museum of Argos comprises two sections, the "Kallergeion" Hall,
built in 1832, and a new wing, added later. In April 1932, the heirs of J. Kallergis
donated the building to the Municipality of Argos, which in 1955 also offered
it to the Greek state in order for it to be converted into a museum.
The erection of the new wing was undertaken by the French School of
Archaeology at Athens, under the direction of the Russian architect Formin. The
"Kallergeion" Museum was inaugurated in 1957 and the new section in
The Museum contains finds from the excavations conducted by the 4th
Ephorate at Argos and the surrounding areas, ranging from the Middle Helladic
(ca. 2000 B.C.) to the Late Roman period (600 A.D.), finds from the excavations
of the American School of Classical Studies at Lerna (Myloi), dating from the
Neolithic until the Mycenaean period (5000-1100 B.C.), and finds from the excavations
of the French School of Archaeology at the Ancient
Agora, the area of the Theatre of Argos (ranging from the Archaic to the Roman
period), and the Mycenaean cemetery of Deiras.
The most important items of the exhibition are: Bridge-mouthed
jug. The shape of the vase is of Minoan origin. It was found at Lerna and
dates from the Late Helladic period (15th Century B.C.). Phi-shaped figurine
representing a "kourotrophos", a woman feeding a child. Figurines of
this type have been found in graves and settlements of the Mycenaean period (14th
- 13th Century B.C.). Early Geometric
pyxis (10th - 9th Century B.C.) decorated with a panel containing a maeander
and parallel zig-zag lines. The knob on the lid points to Attic influence. Late Geometric
krater. The krater with the high, almost vertical handles, is the most common
type of vase in the Argolid. It is decorated with panels containing geometric
motifs, horses and water birds. It is the product of an Argive workshop. Late Geometric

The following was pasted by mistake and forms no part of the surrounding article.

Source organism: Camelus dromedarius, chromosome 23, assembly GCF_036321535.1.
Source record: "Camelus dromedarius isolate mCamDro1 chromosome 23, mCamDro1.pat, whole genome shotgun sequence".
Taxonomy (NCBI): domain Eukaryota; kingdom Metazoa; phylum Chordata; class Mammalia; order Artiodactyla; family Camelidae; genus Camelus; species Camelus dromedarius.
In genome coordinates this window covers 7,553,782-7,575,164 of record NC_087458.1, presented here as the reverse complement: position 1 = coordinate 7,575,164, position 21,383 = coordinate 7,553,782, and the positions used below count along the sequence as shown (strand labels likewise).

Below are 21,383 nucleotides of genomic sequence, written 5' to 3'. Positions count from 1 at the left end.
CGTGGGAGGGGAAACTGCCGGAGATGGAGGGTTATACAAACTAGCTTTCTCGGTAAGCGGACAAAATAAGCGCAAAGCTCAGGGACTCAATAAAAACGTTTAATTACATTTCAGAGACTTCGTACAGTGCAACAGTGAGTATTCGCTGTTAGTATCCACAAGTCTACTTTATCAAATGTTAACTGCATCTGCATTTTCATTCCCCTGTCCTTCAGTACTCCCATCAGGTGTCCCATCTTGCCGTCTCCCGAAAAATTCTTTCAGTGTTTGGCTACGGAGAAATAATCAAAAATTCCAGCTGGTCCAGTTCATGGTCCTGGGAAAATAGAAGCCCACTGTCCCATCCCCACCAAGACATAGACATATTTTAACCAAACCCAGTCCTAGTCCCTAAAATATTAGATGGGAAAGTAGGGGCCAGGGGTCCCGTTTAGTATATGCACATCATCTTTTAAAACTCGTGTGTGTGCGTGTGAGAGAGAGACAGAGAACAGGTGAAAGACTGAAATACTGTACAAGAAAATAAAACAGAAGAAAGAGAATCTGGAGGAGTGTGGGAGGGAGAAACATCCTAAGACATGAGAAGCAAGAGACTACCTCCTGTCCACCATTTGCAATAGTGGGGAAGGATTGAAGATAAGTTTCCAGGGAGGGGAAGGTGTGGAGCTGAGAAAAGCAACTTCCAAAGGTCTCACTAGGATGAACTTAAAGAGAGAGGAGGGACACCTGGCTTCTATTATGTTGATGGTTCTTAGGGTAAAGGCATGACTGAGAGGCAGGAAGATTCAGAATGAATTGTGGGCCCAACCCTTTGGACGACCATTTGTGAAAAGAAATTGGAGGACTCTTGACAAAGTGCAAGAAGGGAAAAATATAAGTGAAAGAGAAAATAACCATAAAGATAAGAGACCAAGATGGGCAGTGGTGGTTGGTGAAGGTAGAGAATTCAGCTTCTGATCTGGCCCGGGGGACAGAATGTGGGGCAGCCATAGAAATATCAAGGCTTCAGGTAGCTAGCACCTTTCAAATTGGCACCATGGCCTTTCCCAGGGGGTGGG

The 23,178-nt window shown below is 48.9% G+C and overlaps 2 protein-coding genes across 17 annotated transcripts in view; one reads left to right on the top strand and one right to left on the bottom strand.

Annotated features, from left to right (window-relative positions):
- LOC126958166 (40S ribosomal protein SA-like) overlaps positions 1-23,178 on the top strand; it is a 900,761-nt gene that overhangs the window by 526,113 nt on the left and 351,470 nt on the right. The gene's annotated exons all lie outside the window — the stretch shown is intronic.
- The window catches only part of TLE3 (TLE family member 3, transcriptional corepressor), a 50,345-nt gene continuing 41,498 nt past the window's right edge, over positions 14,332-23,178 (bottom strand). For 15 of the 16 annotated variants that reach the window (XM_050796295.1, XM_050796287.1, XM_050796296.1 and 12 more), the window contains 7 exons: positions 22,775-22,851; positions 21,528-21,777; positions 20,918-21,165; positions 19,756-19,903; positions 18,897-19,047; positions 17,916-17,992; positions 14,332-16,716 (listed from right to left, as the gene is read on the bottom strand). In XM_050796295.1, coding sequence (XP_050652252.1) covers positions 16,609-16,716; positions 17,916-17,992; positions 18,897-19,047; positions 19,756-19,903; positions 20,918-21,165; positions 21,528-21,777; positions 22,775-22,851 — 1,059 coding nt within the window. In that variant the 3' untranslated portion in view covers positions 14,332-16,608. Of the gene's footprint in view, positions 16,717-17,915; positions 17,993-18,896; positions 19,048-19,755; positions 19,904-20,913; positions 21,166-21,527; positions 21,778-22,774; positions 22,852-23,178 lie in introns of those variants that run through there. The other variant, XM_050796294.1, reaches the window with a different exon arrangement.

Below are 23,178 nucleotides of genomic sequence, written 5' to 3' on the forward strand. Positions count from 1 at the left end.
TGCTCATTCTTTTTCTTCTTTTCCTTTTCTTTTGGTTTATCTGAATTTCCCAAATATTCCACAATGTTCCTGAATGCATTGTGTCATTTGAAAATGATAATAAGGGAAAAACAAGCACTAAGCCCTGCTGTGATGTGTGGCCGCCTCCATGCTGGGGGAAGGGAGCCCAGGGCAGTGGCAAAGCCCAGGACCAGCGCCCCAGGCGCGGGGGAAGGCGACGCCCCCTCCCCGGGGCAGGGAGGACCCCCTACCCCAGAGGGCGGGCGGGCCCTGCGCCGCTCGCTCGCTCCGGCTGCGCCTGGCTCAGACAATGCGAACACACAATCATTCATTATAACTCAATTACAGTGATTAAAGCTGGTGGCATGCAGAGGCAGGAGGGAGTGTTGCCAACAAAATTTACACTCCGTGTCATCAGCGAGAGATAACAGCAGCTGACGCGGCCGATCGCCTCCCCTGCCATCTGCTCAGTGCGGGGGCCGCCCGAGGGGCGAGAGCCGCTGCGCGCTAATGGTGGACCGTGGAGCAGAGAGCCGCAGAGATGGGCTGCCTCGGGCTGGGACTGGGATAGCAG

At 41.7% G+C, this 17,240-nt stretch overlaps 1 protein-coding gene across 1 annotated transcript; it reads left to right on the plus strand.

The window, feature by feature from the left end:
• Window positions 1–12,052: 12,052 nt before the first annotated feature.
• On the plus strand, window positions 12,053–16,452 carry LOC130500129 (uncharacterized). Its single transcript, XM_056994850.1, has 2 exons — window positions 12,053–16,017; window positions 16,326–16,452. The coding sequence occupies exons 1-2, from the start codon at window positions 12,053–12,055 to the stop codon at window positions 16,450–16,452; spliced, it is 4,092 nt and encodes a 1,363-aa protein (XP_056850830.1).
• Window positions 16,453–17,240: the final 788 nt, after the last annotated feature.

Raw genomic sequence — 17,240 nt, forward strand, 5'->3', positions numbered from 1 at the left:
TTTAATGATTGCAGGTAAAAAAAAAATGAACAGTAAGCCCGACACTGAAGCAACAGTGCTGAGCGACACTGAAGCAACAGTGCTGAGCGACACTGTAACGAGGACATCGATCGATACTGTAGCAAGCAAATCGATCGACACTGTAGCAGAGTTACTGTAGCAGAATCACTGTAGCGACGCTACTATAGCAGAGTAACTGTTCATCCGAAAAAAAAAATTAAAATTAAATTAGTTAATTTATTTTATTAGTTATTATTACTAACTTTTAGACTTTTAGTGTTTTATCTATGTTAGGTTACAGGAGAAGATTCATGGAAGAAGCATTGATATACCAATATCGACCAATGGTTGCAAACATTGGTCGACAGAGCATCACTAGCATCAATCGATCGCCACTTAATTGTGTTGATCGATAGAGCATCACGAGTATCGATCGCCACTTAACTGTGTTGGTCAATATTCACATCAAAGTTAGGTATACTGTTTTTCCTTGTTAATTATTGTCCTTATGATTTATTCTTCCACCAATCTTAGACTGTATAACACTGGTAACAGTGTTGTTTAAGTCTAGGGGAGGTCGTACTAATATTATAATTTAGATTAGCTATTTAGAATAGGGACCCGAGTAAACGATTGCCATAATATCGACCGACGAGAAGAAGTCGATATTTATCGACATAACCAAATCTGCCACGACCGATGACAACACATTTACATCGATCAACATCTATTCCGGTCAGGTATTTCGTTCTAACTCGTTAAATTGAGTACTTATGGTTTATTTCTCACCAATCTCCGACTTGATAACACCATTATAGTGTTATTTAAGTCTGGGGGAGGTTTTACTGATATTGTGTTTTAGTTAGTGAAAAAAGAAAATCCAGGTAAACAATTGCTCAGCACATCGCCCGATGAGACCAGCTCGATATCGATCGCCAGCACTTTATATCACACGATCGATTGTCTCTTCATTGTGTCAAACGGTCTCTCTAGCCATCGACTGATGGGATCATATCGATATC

krater. Characteristic krater with two horizontal and two vertical handles,
the product of an Argive workshop. It is decorated with a metope containing three
dancing women and water birds, while snakes are depicted at the lower part of
the belly. Terracotta pomegranates.
They are wheel- or hand-made and date from the Late Geometric period. The pomegranate
is a symbol of fertility and abudance and has been connected to chthonic (underworld)
cult. Bronze cuirass
and helmet. From a tomb of the late 8th century. Fragment of a
krater decorated with a representation of the blinding of Cyclop Polyphemos
by Odysseus and his companions. It is dated to the 7th century B.C. and is the
first example of monumental vase painting which developed later in Greece. Statue of Heracles.
It is a Roman copy and belongs to the so-called "Farnese" type. It imitates an
original statue made by Lysippos for the Agora of Sikyon. Mosaic floor.
months of the year with their typical symbols are represented in panels. It
comes from a house of the 5th century A.D. It seems that a mosaic
workshop existed in Argos at the end of the 5th or the beginning of the 6th century
A.D. Red-figure krater. Attic red-figure vase depicting the fight between Theseus
and the Minotaur in the presence of Ariadne. The vase is attributed to the Hermonax
painter and dates to 460-450 B.C.